So thank you all again and Diggy - thank you taking the time to work your "LightRoom magic" on my turtle photo.  I was also able to restore some color, but I think you did a better job!!!  

Kind regards - 

Leslie

 

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Glad to see it worked out.  If you keep constant distance from your subject then the flash exposure stays the same at any given ISO/aperture combination.  I found sticking to one aperture/ISO combination that works to balance with your shutter sync speed at least initially greatly simplifies shooting manual flash.   You might also like to try the controlled manual mode that is outlined in manual where you can change strobe exposure from the camera.

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23 hours ago, adamhanlon said:

This is part of the problem with TTL, in that it is impossible to accurately diagnose the TTL circuit's "thought" process in exposing the way it did. In this case, neither the octopus nor the turtle has any obvious flash at all. Which suggests that either:

1. The flash did not fire or sync correctly with the camera.

2. The TTL's algorithm was "fooled" by the lack of contrast in the scene. 

I can see a possible case for (2) with the turtle image due to the white sand, although the turtle is some distance away from it, so I would expect that the TTL would attempt to expose correctly on it. However the octopus image shows no sign of flash at all, on any part of the image, including those close to the camera, leading me to suspect (1) is the problem :)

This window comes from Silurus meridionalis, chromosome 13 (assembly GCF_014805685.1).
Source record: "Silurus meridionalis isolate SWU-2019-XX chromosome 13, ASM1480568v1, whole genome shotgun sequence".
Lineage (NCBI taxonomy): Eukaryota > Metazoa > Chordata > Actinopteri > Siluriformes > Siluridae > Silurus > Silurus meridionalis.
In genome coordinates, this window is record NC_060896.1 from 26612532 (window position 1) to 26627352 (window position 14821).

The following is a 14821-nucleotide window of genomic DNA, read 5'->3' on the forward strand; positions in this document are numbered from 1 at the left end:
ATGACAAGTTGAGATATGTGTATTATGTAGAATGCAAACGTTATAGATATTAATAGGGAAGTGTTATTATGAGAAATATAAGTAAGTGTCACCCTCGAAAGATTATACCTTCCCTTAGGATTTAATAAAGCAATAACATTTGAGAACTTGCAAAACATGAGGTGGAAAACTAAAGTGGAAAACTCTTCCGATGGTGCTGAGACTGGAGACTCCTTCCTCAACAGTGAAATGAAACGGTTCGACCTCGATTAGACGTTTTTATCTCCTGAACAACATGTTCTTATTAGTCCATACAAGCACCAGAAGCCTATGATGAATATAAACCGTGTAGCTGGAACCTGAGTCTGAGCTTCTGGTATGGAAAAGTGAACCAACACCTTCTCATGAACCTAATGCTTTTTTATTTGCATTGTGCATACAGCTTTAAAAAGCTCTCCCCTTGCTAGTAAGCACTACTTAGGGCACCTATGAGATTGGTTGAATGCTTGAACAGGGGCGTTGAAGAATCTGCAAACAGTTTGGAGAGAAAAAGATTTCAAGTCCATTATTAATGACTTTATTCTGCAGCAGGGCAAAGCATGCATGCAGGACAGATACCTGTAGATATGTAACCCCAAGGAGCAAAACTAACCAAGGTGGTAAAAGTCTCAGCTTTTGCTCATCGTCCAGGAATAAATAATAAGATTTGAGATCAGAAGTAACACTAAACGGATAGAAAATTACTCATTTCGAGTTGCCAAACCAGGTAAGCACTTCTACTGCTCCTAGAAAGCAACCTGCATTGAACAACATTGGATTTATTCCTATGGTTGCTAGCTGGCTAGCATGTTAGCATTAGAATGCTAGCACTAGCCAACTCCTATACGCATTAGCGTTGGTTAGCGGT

@diggy The color cast in the background created by white balancing the turtle in your edit above suggests to me that insufficient "white" (strobe) light arrived on it. This would suggest that the TTL circuit either didn't fire, or reduced power to such an extent that its effect is negligible. 

 

Thanks Adam,

 

Makes sense on all and especially the octopus bit...

 

Thanks

Diggy

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I am so happy with the results using the strobes on manual.  It is getting easier with each dive.  Here are a few un-retouched photos (please disregard the composition on these - I just wanted to highlight the use of the strobes on manual).  I honestly never thought it would be so easy to get good shots.  I'm sure I can improve, but I figure these are a good starting point.  

 

ManualStrobe_01.jpg.4b622b9f993e0a9acb375cbdd2bdb84b.jpgManualStrobe_02.jpg.6681ad582cdadaca97b9aec3d87bedf1.jpg

ManualStrobe_03.jpg.6a82f35074d79fbb8dcd15195181be1a.jpg

I appreciate everyone who took the time to read my post and provided feedback.  

 

Kind regards - 

Leslie Howell

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You have it now.  That last shot is a keeper.

Now the fun begins.

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awesome :-) Yes I do agree the last shot is great.

Have fun  

Diggy